Architecture and Hardware

On Your Mark. Get Set. Print!

New Balance's $400 Zante General shoes, which feature a lightweight, yet durable 3D-printed midsole.
New Balance's $400 Zante General shoes, which feature a lightweight, yet durable 3D-printed midsole.
Three of the world's best-known makers of shoes and athletic apparel have announced or introduced running shoes that are partly manufactured through three-dimensional printing.

Since the fabled beginning of the modern running shoe—a Eureka! moment inspired by a university track coach’s waffle iron—billions of dollars have been made in the design and manufacture of shoes intended to cushion runners’ feet over the hundreds and even thousands of miles they put on them every year.

Despite the years of research and technological advancement in the field, however, the running shoe market still largely comes down to "rule of thumb" fitting. Shoes are made primarily in three patterns to combat excessive inward rolling of the foot, called pronation, on impact; runners of certain physiques are assumed to pronate more or less depending on their weight and gait, and are recommended shoe types based on that.

Rules of thumb do not work so well for feet, however, and finding a shoe that proves comfortable and protective can be a lengthy, expensive, and sometimes painful trial-and-error process.

By all indications, that is about to change, through a combination of computer vision-enabled scanning and three-dimensional (3D) printing (additive manufacturing) techniques that could provide each and every athlete custom shoes.

Crowded starting line

Three of the globe’s best-known makers of shoes and athletic apparel have announced or introduced 3D-printed shoes in the past year. In addition to the 3D printing process called selective laser sintering (SLS), which entails heating a plastic powder with a laser and layering the resulting material in selected areas, at least two of the three have announced an increased computational role in the design and manufacture of these shoes:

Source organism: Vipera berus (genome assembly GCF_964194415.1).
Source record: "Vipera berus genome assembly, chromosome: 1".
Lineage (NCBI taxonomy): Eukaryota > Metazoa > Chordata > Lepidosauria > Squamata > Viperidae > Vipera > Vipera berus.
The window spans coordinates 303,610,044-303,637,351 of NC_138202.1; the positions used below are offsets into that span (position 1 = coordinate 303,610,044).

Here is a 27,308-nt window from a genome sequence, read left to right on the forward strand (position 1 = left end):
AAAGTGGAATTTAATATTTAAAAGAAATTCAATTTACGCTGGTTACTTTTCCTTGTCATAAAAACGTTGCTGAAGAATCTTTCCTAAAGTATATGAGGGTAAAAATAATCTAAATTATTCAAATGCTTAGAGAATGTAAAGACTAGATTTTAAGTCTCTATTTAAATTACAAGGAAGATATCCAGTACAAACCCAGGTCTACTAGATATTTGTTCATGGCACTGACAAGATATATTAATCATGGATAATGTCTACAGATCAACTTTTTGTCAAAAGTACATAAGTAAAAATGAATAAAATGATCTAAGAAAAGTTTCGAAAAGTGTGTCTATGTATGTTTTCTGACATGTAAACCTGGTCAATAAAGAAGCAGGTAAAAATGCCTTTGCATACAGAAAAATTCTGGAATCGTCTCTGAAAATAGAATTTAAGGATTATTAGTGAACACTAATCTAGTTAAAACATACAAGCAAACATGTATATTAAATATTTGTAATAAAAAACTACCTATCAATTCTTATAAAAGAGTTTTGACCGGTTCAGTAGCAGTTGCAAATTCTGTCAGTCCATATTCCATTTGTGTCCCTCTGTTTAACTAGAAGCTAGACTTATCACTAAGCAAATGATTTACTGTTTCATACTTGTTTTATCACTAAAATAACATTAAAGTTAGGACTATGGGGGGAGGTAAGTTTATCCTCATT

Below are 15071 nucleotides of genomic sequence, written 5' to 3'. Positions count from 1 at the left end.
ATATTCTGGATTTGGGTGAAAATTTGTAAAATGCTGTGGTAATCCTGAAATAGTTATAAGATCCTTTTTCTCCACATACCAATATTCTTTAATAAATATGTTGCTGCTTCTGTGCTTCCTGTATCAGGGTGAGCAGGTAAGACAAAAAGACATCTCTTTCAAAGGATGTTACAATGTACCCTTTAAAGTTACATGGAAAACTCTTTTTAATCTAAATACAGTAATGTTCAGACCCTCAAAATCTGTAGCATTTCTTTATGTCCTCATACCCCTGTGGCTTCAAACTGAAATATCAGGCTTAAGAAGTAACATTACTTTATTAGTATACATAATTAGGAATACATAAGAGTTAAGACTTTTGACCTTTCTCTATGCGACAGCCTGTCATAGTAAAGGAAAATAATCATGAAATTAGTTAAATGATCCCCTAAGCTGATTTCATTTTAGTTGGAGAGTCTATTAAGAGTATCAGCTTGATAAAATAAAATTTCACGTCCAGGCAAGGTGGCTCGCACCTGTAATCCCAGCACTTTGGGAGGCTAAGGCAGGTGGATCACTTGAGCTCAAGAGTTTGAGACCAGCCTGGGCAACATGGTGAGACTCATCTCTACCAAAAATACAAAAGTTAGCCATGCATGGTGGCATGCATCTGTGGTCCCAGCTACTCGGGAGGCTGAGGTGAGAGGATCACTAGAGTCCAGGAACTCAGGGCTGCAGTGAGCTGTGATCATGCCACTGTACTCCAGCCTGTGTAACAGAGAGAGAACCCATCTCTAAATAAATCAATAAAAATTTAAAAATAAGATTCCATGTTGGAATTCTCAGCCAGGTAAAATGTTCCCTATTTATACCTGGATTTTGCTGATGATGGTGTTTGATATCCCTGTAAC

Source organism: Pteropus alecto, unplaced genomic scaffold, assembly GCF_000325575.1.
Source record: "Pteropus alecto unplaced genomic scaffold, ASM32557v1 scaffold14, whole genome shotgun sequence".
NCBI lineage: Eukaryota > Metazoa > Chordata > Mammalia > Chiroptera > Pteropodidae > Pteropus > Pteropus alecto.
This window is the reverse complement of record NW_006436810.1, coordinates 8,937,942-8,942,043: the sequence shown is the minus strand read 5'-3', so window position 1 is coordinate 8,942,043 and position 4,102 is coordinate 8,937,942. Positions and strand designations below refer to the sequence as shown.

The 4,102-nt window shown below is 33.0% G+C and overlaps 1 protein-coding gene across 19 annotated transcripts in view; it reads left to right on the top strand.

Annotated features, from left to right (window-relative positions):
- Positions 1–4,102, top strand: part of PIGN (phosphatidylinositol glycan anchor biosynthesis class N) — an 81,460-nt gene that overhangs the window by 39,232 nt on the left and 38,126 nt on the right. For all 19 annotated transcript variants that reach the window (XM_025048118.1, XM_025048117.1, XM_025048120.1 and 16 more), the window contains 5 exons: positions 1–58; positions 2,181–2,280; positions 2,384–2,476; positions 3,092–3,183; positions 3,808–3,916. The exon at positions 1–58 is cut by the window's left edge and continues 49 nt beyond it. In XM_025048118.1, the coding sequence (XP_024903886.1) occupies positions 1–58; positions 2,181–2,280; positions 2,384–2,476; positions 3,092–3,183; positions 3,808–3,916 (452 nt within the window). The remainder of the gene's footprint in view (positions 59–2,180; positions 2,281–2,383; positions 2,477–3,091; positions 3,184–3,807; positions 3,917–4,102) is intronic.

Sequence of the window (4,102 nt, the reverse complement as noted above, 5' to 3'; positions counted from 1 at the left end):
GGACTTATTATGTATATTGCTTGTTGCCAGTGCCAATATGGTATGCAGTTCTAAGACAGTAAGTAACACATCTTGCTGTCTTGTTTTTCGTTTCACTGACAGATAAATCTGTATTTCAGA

• Herzogenaurach, Germany-based Adidas in October 2015 announced its Futurecraft 3D shoe prototype, which promises a custom 3D printed midsole (the cushioned part of the shoe) based on individual measurements. "Creating a flexible, fully breathable carbon copy of the athlete’s own footprint, matching exact contours and pressure points, it will set the athlete up for the best running experience," Adidas said in a prepared statement. "Linked with existing data sourcing and footscan technologies, it opens unique opportunities for immediate in-store fittings."
  • Both Baltimore, MD-based Under Armour and Boston-based New Balance have gone beyond the prototype stage. Under Armour debuted its 3D-printed training shoe, the Architech, in March; the shoe features a lattice midsole designed by Autodesk’s Within generative design software. Under Armour produced just 96 pairs of the $300 shoes, which sold out. New Balance released 44 pairs of its 3D-printed midsole shoe, the $400 Zante Generate, on April 15.

The near-term market size for 3D-printed athletic shoes is still a matter for speculation; the Architech and Zante Generate cost twice as much as the most expensive mass-produced running shoes, and none of the companies provided any information beyond prepared press materials about their products, including how, when, or if they planned to begin "mass customization" of 3D-printed shoes for the mass market.